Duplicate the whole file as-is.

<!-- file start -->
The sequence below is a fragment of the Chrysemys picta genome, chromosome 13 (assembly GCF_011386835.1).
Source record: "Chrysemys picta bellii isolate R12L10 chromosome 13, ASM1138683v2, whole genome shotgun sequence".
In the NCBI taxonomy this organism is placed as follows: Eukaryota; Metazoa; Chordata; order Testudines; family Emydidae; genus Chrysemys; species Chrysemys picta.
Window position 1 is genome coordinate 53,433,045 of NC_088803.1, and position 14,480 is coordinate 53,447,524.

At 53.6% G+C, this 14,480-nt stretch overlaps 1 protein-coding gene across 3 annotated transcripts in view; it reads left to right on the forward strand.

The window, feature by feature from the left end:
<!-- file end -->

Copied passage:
The sequence below is a fragment of the Chrysemys picta genome, chromosome 13 (assembly GCF_011386835.1).
Source record: "Chrysemys picta bellii isolate R12L10 chromosome 13, ASM1138683v2, whole genome shotgun sequence".
In the NCBI taxonomy this organism is placed as follows: Eukaryota; Metazoa; Chordata; order Testudines; family Emydidae; genus Chrysemys; species Chrysemys picta.
Window position 1 is genome coordinate 53,433,045 of NC_088803.1, and position 14,480 is coordinate 53,447,524.

At 53.6% G+C, this 14,480-nt stretch overlaps 1 protein-coding gene across 3 annotated transcripts in view; it reads left to right on the forward strand.

The window, feature by feature from the left end: